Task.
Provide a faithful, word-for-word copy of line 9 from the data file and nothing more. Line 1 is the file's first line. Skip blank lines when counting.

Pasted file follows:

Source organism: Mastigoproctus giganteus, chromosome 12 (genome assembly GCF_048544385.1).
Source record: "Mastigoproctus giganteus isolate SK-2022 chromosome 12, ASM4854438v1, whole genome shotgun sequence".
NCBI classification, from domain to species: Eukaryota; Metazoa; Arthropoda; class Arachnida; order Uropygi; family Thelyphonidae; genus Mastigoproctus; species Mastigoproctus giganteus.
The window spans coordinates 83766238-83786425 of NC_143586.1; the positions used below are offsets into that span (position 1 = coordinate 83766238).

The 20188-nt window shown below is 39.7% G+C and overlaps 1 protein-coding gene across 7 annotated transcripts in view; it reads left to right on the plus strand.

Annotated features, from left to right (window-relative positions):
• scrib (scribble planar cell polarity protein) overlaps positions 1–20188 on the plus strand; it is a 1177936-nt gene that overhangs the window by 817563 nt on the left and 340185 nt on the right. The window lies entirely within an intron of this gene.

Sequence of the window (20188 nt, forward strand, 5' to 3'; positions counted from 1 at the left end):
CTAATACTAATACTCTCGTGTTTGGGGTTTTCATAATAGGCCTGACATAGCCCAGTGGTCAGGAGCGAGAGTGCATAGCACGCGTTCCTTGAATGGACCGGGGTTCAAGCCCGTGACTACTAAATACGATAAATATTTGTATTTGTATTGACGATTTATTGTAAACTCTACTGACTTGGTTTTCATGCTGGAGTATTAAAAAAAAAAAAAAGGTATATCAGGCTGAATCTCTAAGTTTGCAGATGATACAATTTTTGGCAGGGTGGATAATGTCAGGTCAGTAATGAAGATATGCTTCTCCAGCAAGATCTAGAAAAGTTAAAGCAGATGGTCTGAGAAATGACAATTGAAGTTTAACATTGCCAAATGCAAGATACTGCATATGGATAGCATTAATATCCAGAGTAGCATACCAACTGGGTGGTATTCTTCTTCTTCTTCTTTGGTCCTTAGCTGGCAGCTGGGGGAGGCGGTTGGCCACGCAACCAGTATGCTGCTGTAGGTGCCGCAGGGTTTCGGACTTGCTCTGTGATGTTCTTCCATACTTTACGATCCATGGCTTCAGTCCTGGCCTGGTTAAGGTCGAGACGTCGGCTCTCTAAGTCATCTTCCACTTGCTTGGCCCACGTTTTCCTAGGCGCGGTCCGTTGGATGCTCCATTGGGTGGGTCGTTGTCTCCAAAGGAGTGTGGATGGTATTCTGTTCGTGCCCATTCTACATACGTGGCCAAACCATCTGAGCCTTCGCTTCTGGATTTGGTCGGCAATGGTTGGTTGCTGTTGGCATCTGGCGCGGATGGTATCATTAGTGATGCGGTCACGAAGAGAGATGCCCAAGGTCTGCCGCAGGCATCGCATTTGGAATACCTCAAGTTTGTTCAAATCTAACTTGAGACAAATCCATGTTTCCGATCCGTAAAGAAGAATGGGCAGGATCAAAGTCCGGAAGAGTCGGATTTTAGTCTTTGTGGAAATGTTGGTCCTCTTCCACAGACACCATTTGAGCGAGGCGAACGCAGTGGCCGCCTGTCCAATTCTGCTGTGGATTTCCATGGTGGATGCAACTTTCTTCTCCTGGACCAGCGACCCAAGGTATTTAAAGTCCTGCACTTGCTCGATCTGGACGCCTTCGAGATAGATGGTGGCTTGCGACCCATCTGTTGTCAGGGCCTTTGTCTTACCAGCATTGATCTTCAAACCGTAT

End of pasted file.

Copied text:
CTAATACTAATACTCTCGTGTTTGGGGTTTTCATAATAGGCCTGACATAGCCCAGTGGTCAGGAGCGAGAGTGCATAGCACGCGTTCCTTGAATGGACCGGGGTTCAAGCCCGTGACTACTAAATACGATAAATATTTGTATTTGTATTGACGATTTATTGTAAACTCTACTGACTTGGTTTTCATGCTGGAGTATTAAAAAAAAAAAAAAGGTATATCAGGCTGAATCTCTAAGTTTGCAGATGATACAATTTTTGGCAGGGTGGATAATGTCAGGTCAGTAATGAAGATATGCTTCTCCAGCAAGATCTAGAAAAGTTAAAGCAGATGGTCTGAGAAATGACAATTGAAGTTTAACATTGCCAAATGCAAGATACTGCATATGGATAGCATTAATATCCAGAGTAGCATACCAACTGGGTGGTATTCTTCTTCTTCTTCTTTGGTCCTTAGCTGGCAGCTGGGGGAGGCGGTTGGCCACGCAACCAGTATGCTGCTGTAGGTGCCGCAGGGTTTCGGACTTGCTCTGTGATGTTCTTCCATACTTTACGATCCATGGCTTCAGTCCTGGCCTGGTTAAGGTCGAGACGTCGGCTCTCTAAGTCATCTTCCACTTGCTTGGCCCACGTTTTCCTAGGCGCGGTCCGTTGGATGCTCCATTGGGTGGGTCGTTGTCTCCAAAGGAGTGTGGATGGTATTCTGTTCGTGCCCATTCTACATACGTGGCCAAACCATCTGAGCCTTCGCTTCTGGATTTGGTCGGCAATGGTTGGTTGCTGTTGGCATCTGGCGCGGATGGTATCATTAGTGATGCGGTCACGAAGAGAGATGCCCAAGGTCTGCCGCAGGCATCGCATTTGGAATACCTCAAGTTTGTTCAAATCTAACTTGAGACAAATCCATGTTTCCGATCCGTAAAGAAGAATGGGCAGGATCAAAGTCCGGAAGAGTCGGATTTTAGTCTTTGTGGAAATGTTGGTCCTCTTCCACAGACACCATTTGAGCGAGGCGAACGCAGTGGCCGCCTGTCCAATTCTGCTGTGGATTTCCATGGTGGATGCAACTTTCTTCTCCTGGACCAGCGACCCAAGGTATTTAAAGTCCTGCACTTGCTCGATCTGGACGCCTTCGAGATAGATGGTGGCTTGCGACCCATCTGTTGTCAGGGCCTTTGTCTTACCAGCATTGATCTTCAAACCGTAT